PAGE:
• The use of cell phones or stereo headphones/music devices in class is disruptive to others. Please turn them OFF while in class.
  • There is ABSOLUTELY NO FOOD OR DRINK permitted in the laboratories.
  • Individual students will not be permitted to leave lab until the entire class is dismissed by the instructor.


Components of the Lab

  1. Notebooks - Pages of the notebook should be numbered. At the beginning of your notebook you should make a "Table of Contents," indicating each lab topic and the corresponding page numbers. Each laboratory write-up should have the following sections, in order:
    • Purpose/Objectives
    • Methods (Procedure)
    • Results (including text description, tables and graphs, sketches and figures as appropriate)
    • Interpretation/Discussion
    • Assigned Questions or Problems
  2. Quizzes - You will be expected to take short quizzes at the start of lab periods (frequently throughout the semester) covering the topic of that lab and the previous weeks' lab. The quizzes will be open lab notebook. They may or may not be announced ahead of time. COME PREPARED!
  3. Lemna Project Proposal and Bibliography - Early in the semester, you will work in small groups to conduct an original investigation based on a specific experimental system (Lemna, duckweed). Students will be expected to formulate their own hypotheses, plan and execute the experiment, and collect and analyze the data. This will include an annotated bibliography of primary literature used to develop the proposal.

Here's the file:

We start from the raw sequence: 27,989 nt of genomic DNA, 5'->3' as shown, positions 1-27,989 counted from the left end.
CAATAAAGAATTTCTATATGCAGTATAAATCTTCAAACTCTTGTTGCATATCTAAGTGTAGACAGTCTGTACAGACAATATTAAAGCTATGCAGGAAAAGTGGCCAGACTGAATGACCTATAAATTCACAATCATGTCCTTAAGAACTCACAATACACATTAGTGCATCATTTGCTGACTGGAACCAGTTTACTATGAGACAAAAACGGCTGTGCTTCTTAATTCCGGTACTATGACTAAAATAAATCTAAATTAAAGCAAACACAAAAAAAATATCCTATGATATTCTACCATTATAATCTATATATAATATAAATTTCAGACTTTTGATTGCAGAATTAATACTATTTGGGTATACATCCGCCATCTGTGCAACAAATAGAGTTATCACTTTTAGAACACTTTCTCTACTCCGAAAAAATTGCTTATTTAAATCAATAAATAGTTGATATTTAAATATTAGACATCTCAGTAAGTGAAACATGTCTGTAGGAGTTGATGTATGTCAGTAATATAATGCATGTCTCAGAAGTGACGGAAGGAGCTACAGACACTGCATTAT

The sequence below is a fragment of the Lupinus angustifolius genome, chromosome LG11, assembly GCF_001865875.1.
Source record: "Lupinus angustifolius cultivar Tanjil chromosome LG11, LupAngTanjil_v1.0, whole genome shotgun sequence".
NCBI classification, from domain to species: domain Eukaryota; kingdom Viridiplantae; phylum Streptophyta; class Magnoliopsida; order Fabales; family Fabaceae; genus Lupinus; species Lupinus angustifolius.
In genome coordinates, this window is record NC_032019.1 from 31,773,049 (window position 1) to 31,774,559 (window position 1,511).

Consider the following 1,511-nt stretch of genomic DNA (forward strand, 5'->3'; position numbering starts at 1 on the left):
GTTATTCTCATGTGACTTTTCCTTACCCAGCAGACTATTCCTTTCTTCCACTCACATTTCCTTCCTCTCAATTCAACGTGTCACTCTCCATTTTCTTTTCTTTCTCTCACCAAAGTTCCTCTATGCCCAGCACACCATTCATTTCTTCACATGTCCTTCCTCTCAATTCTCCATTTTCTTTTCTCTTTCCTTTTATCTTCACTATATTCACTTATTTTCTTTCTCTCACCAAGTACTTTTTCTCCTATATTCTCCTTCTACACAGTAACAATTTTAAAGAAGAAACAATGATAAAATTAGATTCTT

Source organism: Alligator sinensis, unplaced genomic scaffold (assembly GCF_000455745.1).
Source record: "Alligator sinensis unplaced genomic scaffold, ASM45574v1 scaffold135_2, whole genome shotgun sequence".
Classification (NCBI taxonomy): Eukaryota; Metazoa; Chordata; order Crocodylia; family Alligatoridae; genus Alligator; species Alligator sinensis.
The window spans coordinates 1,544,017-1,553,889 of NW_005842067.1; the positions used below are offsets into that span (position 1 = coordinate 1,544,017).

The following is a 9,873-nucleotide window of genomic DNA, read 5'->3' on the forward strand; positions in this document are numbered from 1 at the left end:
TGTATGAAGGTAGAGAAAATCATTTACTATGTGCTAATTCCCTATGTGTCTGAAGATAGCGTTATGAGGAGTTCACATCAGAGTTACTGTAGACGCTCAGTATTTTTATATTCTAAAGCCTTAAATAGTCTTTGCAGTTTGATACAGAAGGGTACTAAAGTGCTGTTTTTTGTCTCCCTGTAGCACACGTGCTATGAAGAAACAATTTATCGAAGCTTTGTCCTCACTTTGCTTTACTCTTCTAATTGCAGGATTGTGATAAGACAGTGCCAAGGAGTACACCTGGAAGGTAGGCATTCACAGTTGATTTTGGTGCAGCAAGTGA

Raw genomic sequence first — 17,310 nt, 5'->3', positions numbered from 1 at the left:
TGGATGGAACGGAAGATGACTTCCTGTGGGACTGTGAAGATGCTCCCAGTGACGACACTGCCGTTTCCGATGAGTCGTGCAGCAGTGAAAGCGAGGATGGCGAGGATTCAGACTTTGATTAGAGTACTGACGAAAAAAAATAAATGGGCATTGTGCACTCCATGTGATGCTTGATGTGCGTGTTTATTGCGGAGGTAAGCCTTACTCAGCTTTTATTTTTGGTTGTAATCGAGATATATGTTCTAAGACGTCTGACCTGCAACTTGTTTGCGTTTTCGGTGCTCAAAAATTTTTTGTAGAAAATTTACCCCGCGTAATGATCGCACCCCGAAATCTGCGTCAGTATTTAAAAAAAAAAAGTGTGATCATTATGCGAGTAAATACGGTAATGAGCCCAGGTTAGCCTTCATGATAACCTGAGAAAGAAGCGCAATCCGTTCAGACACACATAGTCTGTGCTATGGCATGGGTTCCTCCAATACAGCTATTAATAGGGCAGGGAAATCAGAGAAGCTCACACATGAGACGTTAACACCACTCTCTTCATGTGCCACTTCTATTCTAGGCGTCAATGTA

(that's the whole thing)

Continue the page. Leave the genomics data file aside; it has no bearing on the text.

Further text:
4. Lemna Project Lab Report - Each of you will individually write a formal lab report on your group’s original investigation of Lemna ecology. Your report will follow the format of a journal article, which is described in the Appendix of the General Biology II Lab Manual. You can submit a copy of this paper for initial (non-graded) comments by your instructor. It will be returned and a final (= revised) version will be due at the end of the semester. Although discussion of methods, data, and analysis with other students in your group is encouraged, plagiarism is obviously prohibited.
  5. Lemna Project Scientific Talk - Your lab group will be asked to prepare a 12-15 minute oral presentation of your Original Investigation and share it with your classmates during the last day of class. A talk is a standard means of scientific presentation; your goal will be to prepare a concise and interesting description of your experimental design, data, and conclusions. Instructions detailing the presentation are available.